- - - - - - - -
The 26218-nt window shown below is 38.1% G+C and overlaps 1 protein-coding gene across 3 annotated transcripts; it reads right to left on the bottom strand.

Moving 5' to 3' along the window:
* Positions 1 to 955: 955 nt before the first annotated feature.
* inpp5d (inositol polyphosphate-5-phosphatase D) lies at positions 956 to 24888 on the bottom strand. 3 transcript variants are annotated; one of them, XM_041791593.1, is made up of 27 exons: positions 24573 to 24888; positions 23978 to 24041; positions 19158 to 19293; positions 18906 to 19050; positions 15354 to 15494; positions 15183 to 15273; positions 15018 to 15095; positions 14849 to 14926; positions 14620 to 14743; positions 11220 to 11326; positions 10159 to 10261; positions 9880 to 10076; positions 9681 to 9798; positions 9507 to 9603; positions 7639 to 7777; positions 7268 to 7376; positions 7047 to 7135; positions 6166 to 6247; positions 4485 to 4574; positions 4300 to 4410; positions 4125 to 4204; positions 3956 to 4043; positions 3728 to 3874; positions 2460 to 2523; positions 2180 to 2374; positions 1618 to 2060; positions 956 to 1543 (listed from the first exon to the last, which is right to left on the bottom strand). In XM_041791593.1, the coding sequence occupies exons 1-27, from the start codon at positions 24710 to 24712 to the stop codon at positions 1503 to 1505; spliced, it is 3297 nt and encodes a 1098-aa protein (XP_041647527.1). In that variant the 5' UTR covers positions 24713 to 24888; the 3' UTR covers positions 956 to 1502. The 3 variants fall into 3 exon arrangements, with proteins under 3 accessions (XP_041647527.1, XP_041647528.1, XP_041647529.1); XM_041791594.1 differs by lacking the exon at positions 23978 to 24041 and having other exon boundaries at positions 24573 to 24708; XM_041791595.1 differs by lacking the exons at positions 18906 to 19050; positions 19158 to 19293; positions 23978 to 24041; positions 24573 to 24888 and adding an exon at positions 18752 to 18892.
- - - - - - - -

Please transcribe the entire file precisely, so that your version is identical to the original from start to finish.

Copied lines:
The 26218-nt window shown below is 38.1% G+C and overlaps 1 protein-coding gene across 3 annotated transcripts; it reads right to left on the bottom strand.

Moving 5' to 3' along the window:
* Positions 1 to 955: 955 nt before the first annotated feature.
* inpp5d (inositol polyphosphate-5-phosphatase D) lies at positions 956 to 24888 on the bottom strand. 3 transcript variants are annotated; one of them, XM_041791593.1, is made up of 27 exons: positions 24573 to 24888; positions 23978 to 24041; positions 19158 to 19293; positions 18906 to 19050; positions 15354 to 15494; positions 15183 to 15273; positions 15018 to 15095; positions 14849 to 14926; positions 14620 to 14743; positions 11220 to 11326; positions 10159 to 10261; positions 9880 to 10076; positions 9681 to 9798; positions 9507 to 9603; positions 7639 to 7777; positions 7268 to 7376; positions 7047 to 7135; positions 6166 to 6247; positions 4485 to 4574; positions 4300 to 4410; positions 4125 to 4204; positions 3956 to 4043; positions 3728 to 3874; positions 2460 to 2523; positions 2180 to 2374; positions 1618 to 2060; positions 956 to 1543 (listed from the first exon to the last, which is right to left on the bottom strand). In XM_041791593.1, the coding sequence occupies exons 1-27, from the start codon at positions 24710 to 24712 to the stop codon at positions 1503 to 1505; spliced, it is 3297 nt and encodes a 1098-aa protein (XP_041647527.1). In that variant the 5' UTR covers positions 24713 to 24888; the 3' UTR covers positions 956 to 1502. The 3 variants fall into 3 exon arrangements, with proteins under 3 accessions (XP_041647527.1, XP_041647528.1, XP_041647529.1); XM_041791594.1 differs by lacking the exon at positions 23978 to 24041 and having other exon boundaries at positions 24573 to 24708; XM_041791595.1 differs by lacking the exons at positions 18906 to 19050; positions 19158 to 19293; positions 23978 to 24041; positions 24573 to 24888 and adding an exon at positions 18752 to 18892.